Cognitive bias is especially ironic in the legal profession, since the law itself doesn’t let you get away with it: the rule of “willful blindness” makes you culpable if you intentionally decide not to know about wrongdoing or deliberately fail to make a reasonable inquiry into it. “See no evil” isn’t going to fly.

How can we shake off our cognitive biases? As a friend of mine says, “The trouble with blind spots is you can’t see them.” Not only can’t we see them, we don’t want to either — and it doesn’t work to make them someone else’s problem. I ran several Google searches looking for articles about lack of independent thinking in the workplaces. Tweak my search as I might, it kept turning up advice like this one from Harvard Business Review, which trots out this worn out bit of conventional management advice: “It’s the employees’ fault, so here’s how a manager can fix them.” I really expected more from the HBR.

Instead of getting occupied with the speck in someone else eye when we’ve got a log in ours, we might follow the example of Ray Dalio, founder and chairman of hedge fund heavyweight Bridgewater Associates, who created a firm culture around “radical truth and radical transparency.” This is from the company’s website:

Our unique success is the direct result of our unique way of being. We want an idea meritocracy in which meaningful work and meaningful relationships are pursued through radical truth and radical transparency. We require people to be extremely open, air disagreements, test each other’s logic, and view discovering mistakes and weaknesses as a good thing that leads to improvement and innovation. It is by continually striving together for the highest levels of truth and excellence that we create meaningful work and meaningful relationships.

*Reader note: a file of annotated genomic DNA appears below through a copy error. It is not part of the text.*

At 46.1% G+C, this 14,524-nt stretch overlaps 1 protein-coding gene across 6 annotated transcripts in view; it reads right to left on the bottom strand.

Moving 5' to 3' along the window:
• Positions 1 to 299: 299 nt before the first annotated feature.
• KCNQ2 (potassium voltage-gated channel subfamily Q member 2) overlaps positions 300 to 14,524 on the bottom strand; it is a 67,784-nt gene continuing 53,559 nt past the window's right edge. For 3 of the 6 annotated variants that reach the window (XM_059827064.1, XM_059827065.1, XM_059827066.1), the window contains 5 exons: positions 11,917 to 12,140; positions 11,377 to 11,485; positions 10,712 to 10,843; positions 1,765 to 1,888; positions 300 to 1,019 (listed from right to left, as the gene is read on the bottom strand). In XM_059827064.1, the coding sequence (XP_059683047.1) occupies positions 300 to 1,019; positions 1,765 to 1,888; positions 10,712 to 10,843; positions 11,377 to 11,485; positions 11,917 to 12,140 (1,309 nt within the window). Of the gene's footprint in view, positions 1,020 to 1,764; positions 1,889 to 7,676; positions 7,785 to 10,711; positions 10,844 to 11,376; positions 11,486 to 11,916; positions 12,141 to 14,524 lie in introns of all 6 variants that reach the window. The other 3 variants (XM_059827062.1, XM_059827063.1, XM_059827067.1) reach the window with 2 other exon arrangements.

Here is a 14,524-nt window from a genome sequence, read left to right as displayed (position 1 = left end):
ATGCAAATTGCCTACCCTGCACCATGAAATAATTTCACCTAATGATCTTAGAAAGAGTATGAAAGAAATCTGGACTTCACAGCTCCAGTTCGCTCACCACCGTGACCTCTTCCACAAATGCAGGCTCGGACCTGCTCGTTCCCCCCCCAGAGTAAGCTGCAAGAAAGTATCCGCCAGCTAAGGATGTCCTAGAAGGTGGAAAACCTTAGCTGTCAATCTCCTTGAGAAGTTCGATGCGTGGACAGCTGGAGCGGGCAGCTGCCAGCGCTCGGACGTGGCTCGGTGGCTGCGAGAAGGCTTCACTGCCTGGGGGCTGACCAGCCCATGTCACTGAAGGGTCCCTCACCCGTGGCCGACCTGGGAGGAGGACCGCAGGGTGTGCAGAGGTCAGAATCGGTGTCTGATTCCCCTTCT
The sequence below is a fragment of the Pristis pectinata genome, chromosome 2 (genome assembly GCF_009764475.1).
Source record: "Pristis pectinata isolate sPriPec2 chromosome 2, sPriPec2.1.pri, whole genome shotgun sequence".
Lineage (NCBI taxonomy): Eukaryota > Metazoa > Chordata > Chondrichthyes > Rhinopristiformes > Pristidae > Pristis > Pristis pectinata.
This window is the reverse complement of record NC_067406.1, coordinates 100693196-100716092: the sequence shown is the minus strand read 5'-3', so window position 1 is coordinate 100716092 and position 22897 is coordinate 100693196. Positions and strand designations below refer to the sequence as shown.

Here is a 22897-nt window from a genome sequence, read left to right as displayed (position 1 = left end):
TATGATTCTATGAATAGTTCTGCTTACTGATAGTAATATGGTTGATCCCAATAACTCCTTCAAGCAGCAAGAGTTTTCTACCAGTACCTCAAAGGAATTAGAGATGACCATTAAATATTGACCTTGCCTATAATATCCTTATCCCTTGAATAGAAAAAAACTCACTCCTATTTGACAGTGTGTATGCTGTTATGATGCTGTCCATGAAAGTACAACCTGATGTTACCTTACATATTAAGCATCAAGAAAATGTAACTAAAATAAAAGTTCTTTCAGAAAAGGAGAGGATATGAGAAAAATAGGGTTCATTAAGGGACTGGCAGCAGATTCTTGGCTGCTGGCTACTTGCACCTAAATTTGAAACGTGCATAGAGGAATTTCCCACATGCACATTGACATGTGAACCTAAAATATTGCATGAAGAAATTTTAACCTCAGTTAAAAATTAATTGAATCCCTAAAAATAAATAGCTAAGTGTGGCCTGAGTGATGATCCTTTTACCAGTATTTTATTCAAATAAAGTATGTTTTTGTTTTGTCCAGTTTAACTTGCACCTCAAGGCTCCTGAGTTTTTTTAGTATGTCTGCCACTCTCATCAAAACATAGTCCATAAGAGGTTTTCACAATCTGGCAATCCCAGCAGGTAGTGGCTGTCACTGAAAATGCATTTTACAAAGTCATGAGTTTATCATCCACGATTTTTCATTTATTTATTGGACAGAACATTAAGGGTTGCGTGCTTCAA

That last line is worth repeating:

It is by continually striving together for the highest levels of truth and excellence
that we create meaningful work and meaningful relationships.

Mr. Dalio’s firm culture is as cognitive-bias-busting as they come. If you’re intrigued, you might treat yourself to his talk. Click here or on the image below and scroll down a couple turns.

Whether or not you’re inclined to embrace Bridgewater’s radical firm culture, learning to see past our biases and get a fresh look might be a good addition to a New Year’s Resolutions list. Just an idea….

We’ll continue our search for a new perspective on economics and the workplace in 2018.

 

Kevin Rhodes left a successful long-term law practice to scratch a creative itch and lived to tell about it… barely. Since then, he has been on a mission to bring professional excellence and personal wellbeing to the people who learn, teach, and practice the law. He has also blogged extensively and written several books about his unique journey to wellness, including how he deals with primary progressive MS through an aggressive regime of exercise, diet, and mental conditioning.

The Stupidity Paradox

Every day I ride a bus that has a row of seats up front that are folded up, with a sign next to them:

NOTICE
Seats Not in Service
The bus manufacturer has determined
that these seats not be used.

I’ve seen that sign for over a year. Never really thought about it. But recently I wondered: you don’t suppose both those seats and the sign were installed in the factory? It could happen — cheaper than a recall maybe. If so, it would be right in line with this week’s topic: a kind of on-the-job behavior that professors and business consultants Mats Alvesson and André Spicer[1] call The Stupidity Paradox.

Their book by that name began when they were sharing a drink after a conference and found themselves wondering, “Why was it that organisations which employed so many smart people could foster so much stupidity?” They concluded that the cause is “functional stupidity” — a workplace mindset implicitly endorsed because it works.

“We realized something: smart organisations and the smart people who work in them often do stupid things because they work — at least in the short term. By avoiding careful thinking, people are able to simply get on with their job. Asking too many questions is likely to upset others — and to distract yourself. Not thinking frees you up to fit in and get along. Sometimes it makes sense to be stupid.”